Thursday, May 26, 2011

Busy Cooking: Strawberry Chunk Muffins

The way I judge a food blog is by the muffins and cupcakes they have.  I am always on the hunt for muffins because they are quick, easy, and portable for breakfast.  With five kids, I don't have time to sit and eat.  I have always seen links to the blog, Confections of a Foodie Bride, so I finally looked at it and these muffins jumped out at me.  She called them Strawberry Cream Cheese muffins, but some people are turned off by cream cheese (my brother) so I didn't want to scare them off.  I made them two different ways, one with a small amount of cream cheese (it was all I had) and one according to her exact recipe, both turned out equally delicious!

I have recipes for two other strawberry muffins/cupcakes on the blog, here and here, but I have to say, I think these are my favorite ones.

Strawberry Chunk Muffins:

Oven: 350

2 cups flour
1 cup sugar
1 1/2 tsp baking powder
1/2 tsp baking soda
1/4 tsp salt
** 8 oz softened cream cheese ( OR substitute 4 oz cream cheese)
** 1/4 cup softened butter  (AND substitute 1/2 cup softened butter)
2 eggs
1/2 cup buttermilk (I made my own, 1/2 tsp white vinegar in 1/2 cup milk)
1/2 tsp vanilla
1 1/4 cup strawberries, cut into 1/4" chunks

** Use the red alternate substitutions for both butter and cream cheese if you want to use less cream cheese.  I actually liked these ones a tad bit better.

1) Cream together butter, cream cheese, and sugar in mixer with paddle attachment.  Scrape down sides.
2) Add in eggs, buttermilk, and vanilla.  Mix, scrape down sides, mix until just combined.
3) In separate bowl, combine flour, baking powder, baking soda, and salt.  Slowly add dry ingredients to wet, mix until just combined, will be thick batter.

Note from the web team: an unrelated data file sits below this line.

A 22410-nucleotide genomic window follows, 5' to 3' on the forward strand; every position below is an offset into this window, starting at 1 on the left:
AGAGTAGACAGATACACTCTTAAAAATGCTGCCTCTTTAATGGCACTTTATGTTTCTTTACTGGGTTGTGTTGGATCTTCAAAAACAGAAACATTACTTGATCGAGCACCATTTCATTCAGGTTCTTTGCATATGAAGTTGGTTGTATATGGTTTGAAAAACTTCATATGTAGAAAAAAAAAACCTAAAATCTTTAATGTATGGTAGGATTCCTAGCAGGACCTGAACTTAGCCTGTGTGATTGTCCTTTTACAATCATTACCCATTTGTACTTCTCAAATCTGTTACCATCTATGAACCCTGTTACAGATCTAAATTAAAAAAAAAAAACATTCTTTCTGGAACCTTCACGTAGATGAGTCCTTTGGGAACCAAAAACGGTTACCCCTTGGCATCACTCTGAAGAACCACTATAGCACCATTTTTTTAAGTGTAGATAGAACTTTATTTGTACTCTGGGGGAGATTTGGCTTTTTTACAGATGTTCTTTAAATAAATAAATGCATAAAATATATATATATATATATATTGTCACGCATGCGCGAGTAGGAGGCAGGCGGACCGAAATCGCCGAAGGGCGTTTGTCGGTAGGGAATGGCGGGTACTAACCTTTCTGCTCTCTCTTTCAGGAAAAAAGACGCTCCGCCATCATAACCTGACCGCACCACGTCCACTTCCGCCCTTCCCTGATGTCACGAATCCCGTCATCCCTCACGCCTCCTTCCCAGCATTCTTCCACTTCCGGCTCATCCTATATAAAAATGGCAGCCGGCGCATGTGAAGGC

4) Fold in strawberries.
5) Either grease muffin pans, or put liners in pan.  Fill each cup 1/2 to 3/4 full of batter.  Bake for 15-17 minutes for mini muffins, 20 minutes for large muffins.

I made 24 mini muffins and 9 large with this batter.

Fresh out of the oven, they were like hot buttered biscuits with strawberry jam, so DELICIOUS!

Wednesday, May 25, 2011

Bird Unit Activities

Here are some other bird themed activities we've been doing during this unit.

I made a chart with photos of twelve different backyard birds (I found the pictures on the internet, and made the chart in power point).  I made two copies of the chart, one has the birds' names on it and one just has the pictures only and I laminated them.  I made separate strips with the birds' names on them.  The 3 and 4 year old can use the chart with pictures and names on it to help them properly label the picture only chart.  They match a name on the strip with a name on the chart and place it under the correct bird.  The kindergartener and second grader label the blank chart with the name strips by memory and then use the other chart to check their work when they are done:

I found coloring pages on the internet (by searching in google) of the same twelve birds.  I saved them to my computer and shrunk them down to 1/4 page in power point and made a small "My Bird Coloring Book" for each of my kids.  They could use the bird charts from above or our Bird Field Guides to color the birds the appropriate colors.  I also left a line on the bottom of each coloring page for them to write the bird's name in.

I printed out another chart with names of the birds only.  I am using this for the kids to draw their own pictures of the birds:
I bought small decorative birds, eggs, and nests, and put them on a tray for patterning and free play:
I bought a copy of Backyard Birds magazine and typed up some question and answer sheets for my second grader to fill out.  Here is an example of the one from the Hummingbird article.  It helped him to recognize important facts from the article and he even helped my mom make new nectar for her feeders.
I have a Charley Harper Coloring Book of Birds (I love it so much, I am photocopying the pages for the kids to color so we can keep it around longer), I put pages out for them to choose to color:
We have a DK Backyard Bird sticker book too:
My mom found a bird's egg in the yard a few weeks ago.  My second grader was very interested to find out what type of bird laid the egg.  It prompted me to print him out a chart to fill in about various birds we have spotted around the yard, with one category being a drawing of the bird's egg.  He spent several hours on the computer reading about birds and their eggs.  If we hadn't found the egg, I never would have thought to teach him about identifying birds by the eggs they lay.  They finally identified it as a sparrow's egg.